5. Good stuff, good stuff…

    …and I’m totally onboard with Richard… where in the world did that baby pic come from? LOL

  6. Nice ^_^
    where can i find the full first pic of chines infographic?

  7. Hey Oliver, Though I am new to the SEO field, I have seen some of my competitors getting back-links from heavily spammed Chinese sites. Are they of any use?? I had followed one of them and it had around 70-80 new comments daily, and it was evident that the comments are getting posted just to get backlink advantage.. Is this in any ways beneficial for a site?

    • Hey Jeff, I’m pretty new to SEO too, though I’ve seen exactly the sorts of sites you mention. The most likely culprits here are auto-comment spam tools rather than your competition doing this manually (they may not even ever see the pages they spam).
      I think in this instance the fact that the sites are Chinese (assuming your competitor is US based) might raise a spam flag were your competitor’s link the only one on the page. But there are hundreds/thousands of outgoing links on any one of these pages. So even if these links were dofollow and passed value, the value they’d contribute to your competitor would be pretty much nil. These pages, however, are most likely to have been neutered long ago in their ability to pass value. Auto-spam algorithms are pretty indescriminate, so they’ll see opportunity where there isn’t any. For instance:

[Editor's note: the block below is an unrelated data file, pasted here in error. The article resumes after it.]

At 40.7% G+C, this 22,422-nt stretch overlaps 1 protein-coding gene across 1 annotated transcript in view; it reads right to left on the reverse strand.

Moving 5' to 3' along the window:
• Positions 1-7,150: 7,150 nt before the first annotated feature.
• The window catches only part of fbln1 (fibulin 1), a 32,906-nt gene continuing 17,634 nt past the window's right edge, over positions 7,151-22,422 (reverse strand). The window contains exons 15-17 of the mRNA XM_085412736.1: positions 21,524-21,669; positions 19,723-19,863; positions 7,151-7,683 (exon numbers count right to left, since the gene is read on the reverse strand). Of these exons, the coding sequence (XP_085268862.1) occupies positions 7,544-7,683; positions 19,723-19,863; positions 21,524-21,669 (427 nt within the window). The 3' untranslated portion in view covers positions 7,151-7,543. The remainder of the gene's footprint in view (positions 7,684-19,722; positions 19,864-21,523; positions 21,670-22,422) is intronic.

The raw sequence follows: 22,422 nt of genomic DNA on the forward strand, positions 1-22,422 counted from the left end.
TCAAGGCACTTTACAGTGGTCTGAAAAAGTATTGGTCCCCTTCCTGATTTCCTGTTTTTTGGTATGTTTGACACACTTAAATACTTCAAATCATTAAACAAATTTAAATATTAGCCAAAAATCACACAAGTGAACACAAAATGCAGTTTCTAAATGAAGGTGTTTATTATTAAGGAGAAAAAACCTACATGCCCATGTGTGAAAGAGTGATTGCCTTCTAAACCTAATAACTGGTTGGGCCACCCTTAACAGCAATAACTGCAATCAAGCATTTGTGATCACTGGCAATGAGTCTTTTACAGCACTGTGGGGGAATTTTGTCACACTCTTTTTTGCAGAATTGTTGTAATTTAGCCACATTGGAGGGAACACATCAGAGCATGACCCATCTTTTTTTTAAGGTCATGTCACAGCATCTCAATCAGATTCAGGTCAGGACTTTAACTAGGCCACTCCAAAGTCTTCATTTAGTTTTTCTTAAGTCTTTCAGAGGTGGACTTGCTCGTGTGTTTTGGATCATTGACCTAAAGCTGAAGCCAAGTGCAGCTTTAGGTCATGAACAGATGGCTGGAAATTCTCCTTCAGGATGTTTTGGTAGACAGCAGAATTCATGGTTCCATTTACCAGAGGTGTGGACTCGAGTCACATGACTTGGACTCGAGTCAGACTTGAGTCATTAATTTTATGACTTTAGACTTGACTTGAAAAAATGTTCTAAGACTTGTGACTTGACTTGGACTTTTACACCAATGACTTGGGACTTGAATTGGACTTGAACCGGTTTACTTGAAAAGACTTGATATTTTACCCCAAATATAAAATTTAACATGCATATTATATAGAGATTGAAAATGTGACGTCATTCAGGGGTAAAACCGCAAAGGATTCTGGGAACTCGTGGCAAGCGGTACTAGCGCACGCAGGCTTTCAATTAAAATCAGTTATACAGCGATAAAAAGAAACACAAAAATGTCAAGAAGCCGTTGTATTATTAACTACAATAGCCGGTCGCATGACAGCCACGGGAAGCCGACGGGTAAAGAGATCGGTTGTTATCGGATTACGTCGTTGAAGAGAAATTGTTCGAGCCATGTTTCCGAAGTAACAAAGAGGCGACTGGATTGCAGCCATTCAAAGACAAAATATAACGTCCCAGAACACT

I’d be glad my competitors were doing it.

  8. I think the first pic in in Chinese. ^_^

  9. Thank you Oliver for this inspiring post. I have had the thought of diversifying the links to my blog for a long time. Just simply simulating in my mind what real value this could add t my site’s ranking scores. Anyway this post has really added to my insight.

  10. Nice blog right here! Also your website lots up
    fast! What web host are you the usage of? Can I get your associate hyperlink for
    your host? I want my web site loaded up as
    fast as yours lol